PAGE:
Edinburgh’s First Body snatchers (Waldie & Torrence)

Long before Burke and Hare had perfected the subtle art of Burking, two women from Edinburgh were doing just that. Stifling a corpse and selling it to the anatomy students.

But who were Edinburgh’s first body snatchers?

Jean Waldie and Helen Torrence are often given this accolade after they murdered 9-year-old John Dallas, a sickly child who was supposedly not far from his death bed. They were sentenced to death by hanging on 18 March 1752 in Edinburgh’s Grassmarket. They are considered to be the first people executed for murdering victims for anatomical purposes.

But just who were these two women who have been given such a prestigious label when in effect, they were just like Burke and Hare, murderers killing for the dissecting table.  

I decided to look into the story behind Jean Waldie and Helen Torrence and shed a little light on why they weren’t actually body snatchers at all.

St Giles Cathedral Edinburgh's Royal Mile
St Giles Cathedral | Torrence & Waldie Lived Near Here

Discovering Jean Waldie & Helen Torrence

She lived in her small tenement, not too far from St Giles Cathedral with her husband John Fair, a stabler’s servant.

Both women were fond of drink. Ale by the looks of things, rather than gin, and throughout their brief murderous episode, ale appears to have played a large part in their plan.

Due to Waldie’s role as a sick-nurse, she was perhaps well suited to supply the anatomy students and surgeon apprentices of Edinburgh with a steady supply of cadavers.

But it is not recorded if Waldie, or for that matter Torrence, regularly supplied the anatomy tables with the dead children of Edinburgh that died whilst in their care.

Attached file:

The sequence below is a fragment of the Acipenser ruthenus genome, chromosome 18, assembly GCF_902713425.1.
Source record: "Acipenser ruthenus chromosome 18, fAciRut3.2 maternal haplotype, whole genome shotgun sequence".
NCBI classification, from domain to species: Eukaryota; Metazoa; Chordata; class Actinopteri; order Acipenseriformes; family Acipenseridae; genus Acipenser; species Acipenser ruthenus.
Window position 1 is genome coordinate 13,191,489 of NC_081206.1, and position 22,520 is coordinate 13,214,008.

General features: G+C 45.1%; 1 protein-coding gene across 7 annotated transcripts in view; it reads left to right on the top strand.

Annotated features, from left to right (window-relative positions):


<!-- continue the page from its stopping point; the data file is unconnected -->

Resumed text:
What we do know for a fact, however, is that on the night of November 30, 1751, Waldie had promised the body of a child that she was currently ‘sitting up with’ to a surgeon apprentice, confident that the child wouldn’t last for many more days.

Body For Sale

Her plan was simple. When the child died, instead of placing it in the coffin ready for burial as she should have, she would substitute the weight in the coffin for something else, most probably sand or stones, and secrete the corpse away to the apprentices.

But the mother of the child that had been promised got cold feet and pulled out of the bargain that she’s made with Waldie, leaving Waldie not only out of pocket but also unable to fulfil her half of the bargain with the apprentices.

The Plan

Perhaps feeling a little scorned, Jean Waldie now had to formulate a new plan in which to obtain a cadaver.

Having made her way downstairs to the tenement rooms of her neighbour Helen Torrence, both women were enjoying a pint of ale when Janet Johnson, having earlier dropped off some linen to Torrence to make some shirts, arrived to collect them.

The Victim

John Dallas Jnr was a sickly child. At only 9 years of age, he was already suffering from the loss of hearing and speech due to scrofula, something that perhaps the surgeons would have been interested in investing maybe.

He rarely, if ever let the house, and even on the day of his kidnapping, he was found leaning against the windowsill, gazing out of the window.